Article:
At least he makes it entertaining for the rest of us. You've got to love the fact that he apparently doesn't care what anyone thinks. Rock on crazy treadmill guy!
Tuesday, May 15, 2007
Showing the love and other random thoughts
This morning, I swam with my pal Sam J. She is one of the nicest people I've ever met. I always call her my biggest friend fan, because she is always so supportive. She was like that even before I knew her all that well.
Every Tuesday, we swim together in that little 20-yard pool. Having her there makes it fun instead of a drag. And, even on a day like today, when I couldn't get my 800s down to the time I used to do them in, she brightened my morning. As a bonus, she always brings me a Zone bar too in the flavor I like the best. What a gal!
Last night, I hosted a tube changing practice for the newbie triathletes in the Cleveland Triathlon Club. Officially, only 1 person (a lady) showed up. There was a guy there when I first arrived, who had just finished a swim in the frigid lake (crazy, I know). I approached him and asked if he was there for the tube changing practice. He wasn't, but he said he was a club member, a newbie and did need to learn how to change a flat.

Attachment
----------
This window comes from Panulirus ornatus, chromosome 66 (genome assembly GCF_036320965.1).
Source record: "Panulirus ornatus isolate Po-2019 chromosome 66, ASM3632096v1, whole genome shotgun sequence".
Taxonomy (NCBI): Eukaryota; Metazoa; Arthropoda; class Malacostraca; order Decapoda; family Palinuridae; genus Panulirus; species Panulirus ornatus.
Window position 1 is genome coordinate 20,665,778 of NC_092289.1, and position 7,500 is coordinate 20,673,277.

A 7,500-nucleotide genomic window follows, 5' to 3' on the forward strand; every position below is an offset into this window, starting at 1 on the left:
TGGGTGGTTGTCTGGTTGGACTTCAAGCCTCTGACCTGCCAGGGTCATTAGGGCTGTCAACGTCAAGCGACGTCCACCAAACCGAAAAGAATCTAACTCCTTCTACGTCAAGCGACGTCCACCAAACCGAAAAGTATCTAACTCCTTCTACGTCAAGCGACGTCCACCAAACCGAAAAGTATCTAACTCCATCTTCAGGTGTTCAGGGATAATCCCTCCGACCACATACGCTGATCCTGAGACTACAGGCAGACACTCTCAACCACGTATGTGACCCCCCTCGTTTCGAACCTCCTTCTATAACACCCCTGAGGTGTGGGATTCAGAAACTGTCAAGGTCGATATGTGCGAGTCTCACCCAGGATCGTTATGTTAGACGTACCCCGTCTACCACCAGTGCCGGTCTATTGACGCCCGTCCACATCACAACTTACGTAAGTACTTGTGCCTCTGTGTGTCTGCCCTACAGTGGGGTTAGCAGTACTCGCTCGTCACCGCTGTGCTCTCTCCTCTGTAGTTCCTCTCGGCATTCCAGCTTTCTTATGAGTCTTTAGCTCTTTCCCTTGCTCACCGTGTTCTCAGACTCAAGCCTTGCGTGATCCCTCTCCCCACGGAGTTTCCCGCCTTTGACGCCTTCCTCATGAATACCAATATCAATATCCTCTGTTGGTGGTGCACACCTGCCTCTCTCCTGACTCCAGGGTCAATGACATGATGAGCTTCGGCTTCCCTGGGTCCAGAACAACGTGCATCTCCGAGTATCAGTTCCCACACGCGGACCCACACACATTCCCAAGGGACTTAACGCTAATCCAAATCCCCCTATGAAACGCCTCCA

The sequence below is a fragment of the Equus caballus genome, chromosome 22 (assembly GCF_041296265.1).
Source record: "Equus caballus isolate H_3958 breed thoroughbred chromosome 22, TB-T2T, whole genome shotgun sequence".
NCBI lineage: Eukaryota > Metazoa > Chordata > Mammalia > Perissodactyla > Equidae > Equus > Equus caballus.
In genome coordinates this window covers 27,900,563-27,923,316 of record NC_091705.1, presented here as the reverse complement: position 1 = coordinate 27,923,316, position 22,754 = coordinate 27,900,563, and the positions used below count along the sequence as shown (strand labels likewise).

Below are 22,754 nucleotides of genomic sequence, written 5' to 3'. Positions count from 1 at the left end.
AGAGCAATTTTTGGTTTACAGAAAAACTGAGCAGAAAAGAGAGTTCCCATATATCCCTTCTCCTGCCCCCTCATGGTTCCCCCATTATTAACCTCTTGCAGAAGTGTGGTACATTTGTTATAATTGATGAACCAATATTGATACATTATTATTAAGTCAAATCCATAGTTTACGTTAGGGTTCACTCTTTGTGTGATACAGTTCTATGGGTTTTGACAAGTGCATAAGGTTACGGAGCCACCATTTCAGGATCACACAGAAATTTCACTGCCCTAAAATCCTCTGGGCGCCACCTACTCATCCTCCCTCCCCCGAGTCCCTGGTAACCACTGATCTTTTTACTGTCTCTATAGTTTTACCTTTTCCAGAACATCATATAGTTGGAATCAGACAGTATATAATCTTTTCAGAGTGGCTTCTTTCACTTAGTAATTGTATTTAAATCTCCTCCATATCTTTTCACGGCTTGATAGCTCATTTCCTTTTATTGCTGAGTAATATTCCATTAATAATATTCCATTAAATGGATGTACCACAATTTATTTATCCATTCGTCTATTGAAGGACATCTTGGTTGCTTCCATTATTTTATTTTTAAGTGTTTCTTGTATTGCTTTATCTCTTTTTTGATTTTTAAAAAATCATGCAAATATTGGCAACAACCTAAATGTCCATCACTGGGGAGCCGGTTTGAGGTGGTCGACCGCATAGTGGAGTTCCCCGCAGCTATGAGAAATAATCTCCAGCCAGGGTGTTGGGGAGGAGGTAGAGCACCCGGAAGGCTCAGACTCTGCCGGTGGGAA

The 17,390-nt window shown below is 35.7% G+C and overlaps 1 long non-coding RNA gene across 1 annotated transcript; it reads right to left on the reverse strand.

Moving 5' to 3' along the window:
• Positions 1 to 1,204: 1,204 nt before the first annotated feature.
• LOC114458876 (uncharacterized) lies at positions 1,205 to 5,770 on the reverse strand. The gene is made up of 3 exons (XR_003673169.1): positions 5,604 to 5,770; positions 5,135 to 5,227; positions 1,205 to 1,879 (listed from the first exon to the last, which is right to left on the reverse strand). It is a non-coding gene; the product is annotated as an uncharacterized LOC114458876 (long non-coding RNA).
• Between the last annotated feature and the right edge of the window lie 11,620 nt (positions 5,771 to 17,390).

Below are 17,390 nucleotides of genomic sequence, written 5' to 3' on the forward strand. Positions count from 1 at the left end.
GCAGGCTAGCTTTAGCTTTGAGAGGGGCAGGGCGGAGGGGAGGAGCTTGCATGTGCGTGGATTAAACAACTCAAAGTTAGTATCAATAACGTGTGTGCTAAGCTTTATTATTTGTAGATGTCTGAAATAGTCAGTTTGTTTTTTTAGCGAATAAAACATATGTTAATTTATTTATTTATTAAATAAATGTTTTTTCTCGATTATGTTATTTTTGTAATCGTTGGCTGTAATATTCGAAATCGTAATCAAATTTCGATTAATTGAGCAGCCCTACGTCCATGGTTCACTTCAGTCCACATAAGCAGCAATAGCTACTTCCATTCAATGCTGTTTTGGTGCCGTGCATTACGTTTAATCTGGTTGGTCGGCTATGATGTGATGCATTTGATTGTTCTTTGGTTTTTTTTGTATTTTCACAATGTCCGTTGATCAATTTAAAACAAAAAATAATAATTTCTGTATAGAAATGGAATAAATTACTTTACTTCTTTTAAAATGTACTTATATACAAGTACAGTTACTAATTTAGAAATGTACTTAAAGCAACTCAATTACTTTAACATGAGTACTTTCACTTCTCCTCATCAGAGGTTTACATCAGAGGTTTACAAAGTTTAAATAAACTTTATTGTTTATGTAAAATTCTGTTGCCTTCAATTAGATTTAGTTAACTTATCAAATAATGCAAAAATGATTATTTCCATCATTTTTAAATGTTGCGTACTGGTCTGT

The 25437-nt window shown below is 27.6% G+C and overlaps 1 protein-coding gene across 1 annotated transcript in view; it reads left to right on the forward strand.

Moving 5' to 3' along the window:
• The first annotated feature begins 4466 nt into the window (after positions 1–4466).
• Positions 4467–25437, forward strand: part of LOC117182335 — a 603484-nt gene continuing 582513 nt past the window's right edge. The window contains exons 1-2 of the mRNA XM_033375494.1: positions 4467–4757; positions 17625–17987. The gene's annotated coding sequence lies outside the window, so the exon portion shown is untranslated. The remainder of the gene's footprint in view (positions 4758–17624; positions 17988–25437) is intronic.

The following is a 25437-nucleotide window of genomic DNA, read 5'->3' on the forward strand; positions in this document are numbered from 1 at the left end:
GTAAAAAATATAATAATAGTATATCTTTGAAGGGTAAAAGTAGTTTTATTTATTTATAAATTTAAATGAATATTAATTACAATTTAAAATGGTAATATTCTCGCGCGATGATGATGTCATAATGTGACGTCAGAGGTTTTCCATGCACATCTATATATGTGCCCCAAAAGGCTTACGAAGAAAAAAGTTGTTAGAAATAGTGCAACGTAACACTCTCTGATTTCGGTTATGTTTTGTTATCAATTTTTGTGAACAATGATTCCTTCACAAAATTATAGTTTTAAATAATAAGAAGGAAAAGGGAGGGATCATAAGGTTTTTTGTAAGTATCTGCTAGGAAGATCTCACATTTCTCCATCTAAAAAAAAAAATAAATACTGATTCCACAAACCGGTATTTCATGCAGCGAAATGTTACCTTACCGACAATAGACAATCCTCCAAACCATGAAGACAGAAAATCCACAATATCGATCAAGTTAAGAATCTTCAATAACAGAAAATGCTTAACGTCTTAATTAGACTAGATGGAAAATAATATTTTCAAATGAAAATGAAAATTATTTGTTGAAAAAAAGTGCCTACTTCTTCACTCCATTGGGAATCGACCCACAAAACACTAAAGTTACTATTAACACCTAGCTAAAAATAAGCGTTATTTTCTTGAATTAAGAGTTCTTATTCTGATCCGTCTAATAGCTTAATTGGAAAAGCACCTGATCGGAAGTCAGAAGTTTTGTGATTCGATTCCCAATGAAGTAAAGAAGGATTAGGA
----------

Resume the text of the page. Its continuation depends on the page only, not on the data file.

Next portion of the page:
So, there were only two of them there, but I think they learned a lot in the hour we spent together. Both of them were in their first triathlon season and both were doing a half-Ironman as their first race. I am impressed with their bravery. It took me years to graduate to that level of race. Goes to show you that you are your biggest limiter.
Thursday, May 10, 2007